Hope keeps Israeli peacemaker going

Like a kid hoping in vain to get in one more at-bat before the summer sun sets on his pickup baseball game, nonviolence counselor Hagit Lifshitz wishes she could have worked with the settlers of Kiryat Arba for just a little longer.

But the sun always sets, and, in Lifshitz's case, the money dries up. Under the aegis of the Hebron CommUnity Project of the Fund for Peace, Lifshitz's group, Mifgash, counseled Jewish settlers while Palestinian-led groups worked with the inhabitants of nearby Hebron — until January 2000, when the parent organization couldn't muster $75,000 to keep the program running.

Further rubbing salt in the nonviolent coordinators' wounds was the eruption of the al-Aksa intifada, which uprooted any short-term hopes for Israeli-Palestinian cooperation — and, for that matter, nonviolence.

"I think that at least some of them — not all, of course — realize that if you really want to get to a solution in which everybody wins and not everybody loses, which is the current situation, unfortunately, you must consider other people's needs," said Lifshitz. She was referring to the settlers she worked with at Kiryat Arba, regarded by many as Israel's most right wing.

A Jerusalem police officer for 22 years with an expertise in nonviolent confrontational techniques, Lifshitz was recently invited to the United States to attend a retreat with the New York-based Peacemakers Community.

As part of her U.S. trip, she visited a Berkeley home earlier this spring to address past and potential donors to the Hebron CommUnity Project. Among other local organizations, audience members hailed from A Jewish Voice for Peace, the Bay Area Nonviolent Community, Kehilla Community Synagogue and Aquarian Minyan.

"I believe, of course, that politicians and those in the political arena should continue to try to find a solution, but also we have to deal with people-to-people connections and improve our ability to understand each other," said Lifshitz, who also works with battered Israeli women. "I believe that we should work very intensely toward nonviolent new ways. We should train nonviolence."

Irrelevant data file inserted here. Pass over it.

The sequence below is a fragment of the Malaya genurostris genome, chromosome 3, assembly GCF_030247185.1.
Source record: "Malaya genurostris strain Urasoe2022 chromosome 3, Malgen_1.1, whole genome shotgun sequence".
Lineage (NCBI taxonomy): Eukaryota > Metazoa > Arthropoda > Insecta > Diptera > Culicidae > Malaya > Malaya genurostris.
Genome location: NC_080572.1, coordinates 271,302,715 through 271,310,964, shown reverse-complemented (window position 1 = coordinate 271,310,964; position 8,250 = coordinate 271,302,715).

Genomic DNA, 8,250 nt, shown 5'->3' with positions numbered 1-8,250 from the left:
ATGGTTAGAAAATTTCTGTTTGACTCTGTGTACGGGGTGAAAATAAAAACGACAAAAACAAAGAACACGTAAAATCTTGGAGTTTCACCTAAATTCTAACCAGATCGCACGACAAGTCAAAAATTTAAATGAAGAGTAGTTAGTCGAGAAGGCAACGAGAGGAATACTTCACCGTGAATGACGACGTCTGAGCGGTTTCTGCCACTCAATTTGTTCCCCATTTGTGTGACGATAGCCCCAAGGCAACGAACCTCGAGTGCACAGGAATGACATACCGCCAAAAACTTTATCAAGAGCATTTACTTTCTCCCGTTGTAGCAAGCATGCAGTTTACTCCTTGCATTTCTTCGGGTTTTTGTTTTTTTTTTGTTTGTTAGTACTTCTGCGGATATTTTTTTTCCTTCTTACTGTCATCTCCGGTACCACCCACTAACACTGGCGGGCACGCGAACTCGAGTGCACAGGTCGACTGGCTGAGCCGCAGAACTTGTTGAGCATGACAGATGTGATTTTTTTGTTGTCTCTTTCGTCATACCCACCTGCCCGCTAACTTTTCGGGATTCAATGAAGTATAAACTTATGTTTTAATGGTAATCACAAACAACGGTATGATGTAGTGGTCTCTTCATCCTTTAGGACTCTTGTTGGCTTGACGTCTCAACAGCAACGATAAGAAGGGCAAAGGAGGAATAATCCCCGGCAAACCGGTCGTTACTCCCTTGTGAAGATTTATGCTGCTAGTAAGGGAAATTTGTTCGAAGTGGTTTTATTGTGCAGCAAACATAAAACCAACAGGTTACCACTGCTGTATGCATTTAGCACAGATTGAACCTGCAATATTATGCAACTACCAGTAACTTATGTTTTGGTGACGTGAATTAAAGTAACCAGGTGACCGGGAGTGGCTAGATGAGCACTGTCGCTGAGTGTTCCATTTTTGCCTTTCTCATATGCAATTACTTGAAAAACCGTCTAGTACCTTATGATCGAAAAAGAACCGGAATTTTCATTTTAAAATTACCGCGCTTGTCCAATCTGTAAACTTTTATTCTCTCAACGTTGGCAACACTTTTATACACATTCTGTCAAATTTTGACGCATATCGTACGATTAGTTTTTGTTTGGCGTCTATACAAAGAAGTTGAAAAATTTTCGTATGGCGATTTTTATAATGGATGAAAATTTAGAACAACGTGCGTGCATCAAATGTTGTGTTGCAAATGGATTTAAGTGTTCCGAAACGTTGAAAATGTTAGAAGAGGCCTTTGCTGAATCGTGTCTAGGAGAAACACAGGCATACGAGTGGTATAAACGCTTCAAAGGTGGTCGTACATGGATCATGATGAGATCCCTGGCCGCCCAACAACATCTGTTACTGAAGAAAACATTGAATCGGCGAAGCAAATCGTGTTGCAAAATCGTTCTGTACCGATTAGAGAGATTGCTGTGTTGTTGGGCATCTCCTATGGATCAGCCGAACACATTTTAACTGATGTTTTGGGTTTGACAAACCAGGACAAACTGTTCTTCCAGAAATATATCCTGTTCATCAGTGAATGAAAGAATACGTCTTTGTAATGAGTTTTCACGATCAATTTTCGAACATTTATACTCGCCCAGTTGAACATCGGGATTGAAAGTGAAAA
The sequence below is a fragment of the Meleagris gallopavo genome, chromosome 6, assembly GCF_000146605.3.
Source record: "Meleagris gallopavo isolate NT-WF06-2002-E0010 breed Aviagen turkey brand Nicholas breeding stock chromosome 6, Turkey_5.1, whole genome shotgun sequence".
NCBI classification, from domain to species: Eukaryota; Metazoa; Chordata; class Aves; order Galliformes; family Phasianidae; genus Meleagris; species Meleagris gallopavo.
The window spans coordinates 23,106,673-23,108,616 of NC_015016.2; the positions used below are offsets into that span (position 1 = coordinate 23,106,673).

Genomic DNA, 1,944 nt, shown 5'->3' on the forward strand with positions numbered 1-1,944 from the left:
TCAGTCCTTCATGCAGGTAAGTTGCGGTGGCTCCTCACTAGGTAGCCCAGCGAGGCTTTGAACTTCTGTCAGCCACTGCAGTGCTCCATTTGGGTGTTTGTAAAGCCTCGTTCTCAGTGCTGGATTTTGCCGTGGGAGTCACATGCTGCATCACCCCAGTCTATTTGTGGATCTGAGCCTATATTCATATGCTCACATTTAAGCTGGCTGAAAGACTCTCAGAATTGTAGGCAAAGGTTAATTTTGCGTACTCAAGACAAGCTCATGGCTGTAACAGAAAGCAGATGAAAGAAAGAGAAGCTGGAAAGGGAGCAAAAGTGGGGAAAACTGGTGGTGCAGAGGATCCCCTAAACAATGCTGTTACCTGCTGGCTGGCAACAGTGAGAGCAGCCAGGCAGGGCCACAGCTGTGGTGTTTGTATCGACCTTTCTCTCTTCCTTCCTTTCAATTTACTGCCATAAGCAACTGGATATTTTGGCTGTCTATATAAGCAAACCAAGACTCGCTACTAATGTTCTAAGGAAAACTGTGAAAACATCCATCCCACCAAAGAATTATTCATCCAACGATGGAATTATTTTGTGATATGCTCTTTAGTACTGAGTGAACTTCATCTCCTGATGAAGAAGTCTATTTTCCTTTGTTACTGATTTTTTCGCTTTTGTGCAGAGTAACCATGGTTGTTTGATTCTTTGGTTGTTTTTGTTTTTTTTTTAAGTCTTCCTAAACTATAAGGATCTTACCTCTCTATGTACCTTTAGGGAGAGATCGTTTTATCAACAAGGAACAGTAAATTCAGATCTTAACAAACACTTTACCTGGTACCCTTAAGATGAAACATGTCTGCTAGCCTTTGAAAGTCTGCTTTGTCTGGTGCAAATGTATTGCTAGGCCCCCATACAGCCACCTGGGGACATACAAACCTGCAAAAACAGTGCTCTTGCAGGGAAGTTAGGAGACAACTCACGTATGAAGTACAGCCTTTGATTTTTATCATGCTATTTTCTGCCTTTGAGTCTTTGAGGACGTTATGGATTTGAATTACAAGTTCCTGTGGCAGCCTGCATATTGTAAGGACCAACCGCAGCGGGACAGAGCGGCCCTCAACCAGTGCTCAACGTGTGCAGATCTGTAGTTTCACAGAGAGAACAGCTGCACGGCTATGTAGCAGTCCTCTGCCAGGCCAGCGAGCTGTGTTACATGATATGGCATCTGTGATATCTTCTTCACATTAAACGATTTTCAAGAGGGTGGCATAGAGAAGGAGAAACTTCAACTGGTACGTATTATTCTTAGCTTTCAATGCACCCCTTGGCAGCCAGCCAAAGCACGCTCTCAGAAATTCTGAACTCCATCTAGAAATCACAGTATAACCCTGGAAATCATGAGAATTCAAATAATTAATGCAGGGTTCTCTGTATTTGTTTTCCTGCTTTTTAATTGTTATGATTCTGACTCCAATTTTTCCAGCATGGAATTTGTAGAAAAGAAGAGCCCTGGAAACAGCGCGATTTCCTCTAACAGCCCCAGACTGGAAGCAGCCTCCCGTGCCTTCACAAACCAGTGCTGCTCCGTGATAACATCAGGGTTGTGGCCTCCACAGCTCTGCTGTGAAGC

"Training nonviolence" was Lifshitz's job in Kiryat Arba. Dealing primarily with elementary school-age children, Lifshitz worked to quell a rash of fighting and vandalism she believed was a byproduct of living in one of the world's most tense and stressful environments.

While parents worried about snipers and mortar attacks — and, more than likely, brought those worries home with them — their children fought at school, shattered windows and destroyed property. With this additional layer of stress now added to the settlers' lives, enmity quickly arose between Kiryat Arba's parents and teachers.

"They invited me to talk with them and train them in dealing with issues and violence that they have in their schools," said Lifshitz. "During the training, many of them realized that there must be a kind of connection between the way of dealing with violence within their own community and the way it could or should be dealt with concerning the Palestinian issue."

Lifshitz's tantalizing hint of progress was squelched, however, when the project's yearly budget proved to be out of reach. Lynn Feinerman, the U.S. director and fund-raiser for the Hebron CommUnity Project of the Fund for Peace, is appalled that such a comparatively small amount of money couldn't be raised for a peace project when billions of U.S. military aid is sent to Israel every year.

In fact, for the price of one fighter jet, a project like Lifshitz's could be funded for more than 500 years.

"We were not able to raise a simple little $75,000 budget and continue work we were finding to be extremely successful. On the Palestinian side, the courses were extremely popular; there were people on the waiting lists," said Feinerman, who is a Bay Area filmmaker and storyteller. "There's always enough money to give another $60 billion to Israel for military equipment. But there was not enough to give $75,000 to end war with each other. That's a big, big problem, a huge problem."

Feinerman emphasized that the project is "not defunct, not in limbo — just in a holding pattern."

Lifshitz, for her part, is holding out for the possibility that she may be able to resume her work, and even progress further. But she hasn't picked up any signs that this is a realistic goal for any time in the near future.

"I must stay hopeful. This is the only way I can survive," she said. "But the situation is very worrying. It is very extreme and very difficult."

Joe Eskenazi

Joe Eskenazi is the managing editor at Mission Local. He is a former editor-at-large at San Francisco magazine, former columnist at SF Weekly and a former J. staff writer.